Hmm, let's see. How many fat ewes live at The Fat Ewe Farm? There are 5 Icelandic ladies and one ram, 3 Karakul ladies, 3 Cotswold ladies, and one ram, 2 Jacob girls and two boys, one commercial mixed ewe, one Barbados Shetland ewe lamb, two Karakul Shetland ewe lambs, 2 Est a Laine Merino ladies and three ram lambs, Shetland/Barbados (1) and Shetland/Painted Desert sheep(2). That totals 26 sheep. They do eat a lot of hay, which on this farm, is forked over the fence into the feeder from the big round bales. Without a tractor, using a large round bale feeder is not feasible as there is no way to place the bales, but, it does afford contact with the animals every day. They see me, there hear my voice, and they know me and that is why I choose to do the feeding and watereing the old fashioned way. I love these sheep - to me they are very beautiful. The sheep are not fed grain and are hardy. They do have a shelter, however; even at minus 25 last week, they chose to sleep on the ground. With their heavy wool coats, they tuck their legs under themselves and the heat from their bodies actually melts the snow beneath them leaving a depression where they slept the night long. The Cotswolds do use their shelter on a regualr basis and sleep in it during any weather, good or bad. Soon, the rams and ewes will be placed together for the magic of conception to happen and then, 5 months later, beautiful baby lambs will be born and what a delight to the senses they are. I am grateful for the sheep, my beautiful, wonderful fat ewes!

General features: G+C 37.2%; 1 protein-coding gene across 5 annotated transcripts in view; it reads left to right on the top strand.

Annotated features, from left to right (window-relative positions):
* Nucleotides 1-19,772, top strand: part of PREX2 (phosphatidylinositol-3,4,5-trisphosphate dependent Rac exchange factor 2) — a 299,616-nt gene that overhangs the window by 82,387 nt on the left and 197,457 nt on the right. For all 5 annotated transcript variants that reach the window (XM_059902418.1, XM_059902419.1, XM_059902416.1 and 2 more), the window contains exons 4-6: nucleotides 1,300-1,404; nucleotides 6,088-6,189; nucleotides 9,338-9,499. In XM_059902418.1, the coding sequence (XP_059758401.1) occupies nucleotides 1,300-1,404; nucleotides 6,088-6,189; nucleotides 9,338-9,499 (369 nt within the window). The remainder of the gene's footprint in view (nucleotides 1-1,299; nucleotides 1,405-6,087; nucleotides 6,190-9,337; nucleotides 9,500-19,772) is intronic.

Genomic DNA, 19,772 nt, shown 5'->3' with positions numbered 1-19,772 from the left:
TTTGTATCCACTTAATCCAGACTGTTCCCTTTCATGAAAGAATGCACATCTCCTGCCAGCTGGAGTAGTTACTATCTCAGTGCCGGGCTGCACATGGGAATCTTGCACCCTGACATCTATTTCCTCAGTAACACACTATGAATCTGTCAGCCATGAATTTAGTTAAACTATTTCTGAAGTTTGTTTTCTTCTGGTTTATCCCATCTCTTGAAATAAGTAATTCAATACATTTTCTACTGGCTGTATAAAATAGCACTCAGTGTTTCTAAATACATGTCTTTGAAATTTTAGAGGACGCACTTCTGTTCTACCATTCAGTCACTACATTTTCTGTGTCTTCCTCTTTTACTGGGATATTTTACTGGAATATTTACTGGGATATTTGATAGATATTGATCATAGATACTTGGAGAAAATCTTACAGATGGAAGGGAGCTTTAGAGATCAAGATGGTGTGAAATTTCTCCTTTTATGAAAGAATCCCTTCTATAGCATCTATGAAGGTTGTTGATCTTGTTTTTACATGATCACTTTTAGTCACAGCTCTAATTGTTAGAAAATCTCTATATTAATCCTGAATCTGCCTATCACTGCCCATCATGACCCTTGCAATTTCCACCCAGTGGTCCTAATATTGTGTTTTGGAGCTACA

|Posted by Fluffy on November 6, 2012 at 10:45 PM||comments (0)|
I have tried to keep the hay from going on the backs of the sheep to maintain a clean fleece, but that seems impossible. I suppose the type of wool the sheep has makes a difference. For example, Little Lamby, now Niki, has a tight wool close to her body and no hay gets inside the fleece, while the Karakuls have a long loosely curled wool that parts in the middle of the back and tons of organic matter is lodged there. The Icelandics have a long wool that is finer, but once hay sits on the sheeps' backs, it works its way into the fleece. There are sheep coats and next year I amy sew some for winter to keep the fleeces clean. The wool is much more valuable to hand spinners if it is clean. They, otherwise, have to spend many long hours picking the organic matter from the fleece, a time consuming and somewhat thankless job, since not all of the matter can be removed and the wool is left with a scratchy feel. The E'st a Laine Merinos have wool similar to Niki, tight and close, resulting in less organic matter in the fleece.
And then there is Dora, who really wants to get close to the food....from the inside!